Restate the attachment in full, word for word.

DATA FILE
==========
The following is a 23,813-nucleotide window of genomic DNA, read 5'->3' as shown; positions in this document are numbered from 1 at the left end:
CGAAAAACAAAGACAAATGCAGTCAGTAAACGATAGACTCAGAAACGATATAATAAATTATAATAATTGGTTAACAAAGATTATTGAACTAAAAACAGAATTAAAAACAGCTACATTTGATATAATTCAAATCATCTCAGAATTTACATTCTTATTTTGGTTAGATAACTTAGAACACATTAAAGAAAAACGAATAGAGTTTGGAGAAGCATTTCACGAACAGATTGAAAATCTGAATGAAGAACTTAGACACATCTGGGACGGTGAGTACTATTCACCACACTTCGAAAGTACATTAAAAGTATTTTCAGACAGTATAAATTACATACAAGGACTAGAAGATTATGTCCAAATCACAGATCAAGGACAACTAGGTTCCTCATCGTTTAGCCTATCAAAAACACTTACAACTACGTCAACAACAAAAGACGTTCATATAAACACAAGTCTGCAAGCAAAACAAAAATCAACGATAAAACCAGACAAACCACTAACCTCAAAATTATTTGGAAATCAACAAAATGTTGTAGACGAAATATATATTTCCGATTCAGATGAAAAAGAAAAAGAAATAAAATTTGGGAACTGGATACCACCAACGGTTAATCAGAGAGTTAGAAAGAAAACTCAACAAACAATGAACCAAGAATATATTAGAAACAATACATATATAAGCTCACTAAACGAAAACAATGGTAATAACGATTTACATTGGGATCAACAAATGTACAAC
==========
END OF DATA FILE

The following is a 23,813-nucleotide window of genomic DNA, read 5'->3' as shown; positions in this document are numbered from 1 at the left end:
CGAAAAACAAAGACAAATGCAGTCAGTAAACGATAGACTCAGAAACGATATAATAAATTATAATAATTGGTTAACAAAGATTATTGAACTAAAAACAGAATTAAAAACAGCTACATTTGATATAATTCAAATCATCTCAGAATTTACATTCTTATTTTGGTTAGATAACTTAGAACACATTAAAGAAAAACGAATAGAGTTTGGAGAAGCATTTCACGAACAGATTGAAAATCTGAATGAAGAACTTAGACACATCTGGGACGGTGAGTACTATTCACCACACTTCGAAAGTACATTAAAAGTATTTTCAGACAGTATAAATTACATACAAGGACTAGAAGATTATGTCCAAATCACAGATCAAGGACAACTAGGTTCCTCATCGTTTAGCCTATCAAAAACACTTACAACTACGTCAACAACAAAAGACGTTCATATAAACACAAGTCTGCAAGCAAAACAAAAATCAACGATAAAACCAGACAAACCACTAACCTCAAAATTATTTGGAAATCAACAAAATGTTGTAGACGAAATATATATTTCCGATTCAGATGAAAAAGAAAAAGAAATAAAATTTGGGAACTGGATACCACCAACGGTTAATCAGAGAGTTAGAAAGAAAACTCAACAAACAATGAACCAAGAATATATTAGAAACAATACATATATAAGCTCACTAAACGAAAACAATGGTAATAACGATTTACATTGGGATCAACAAATGTACAAC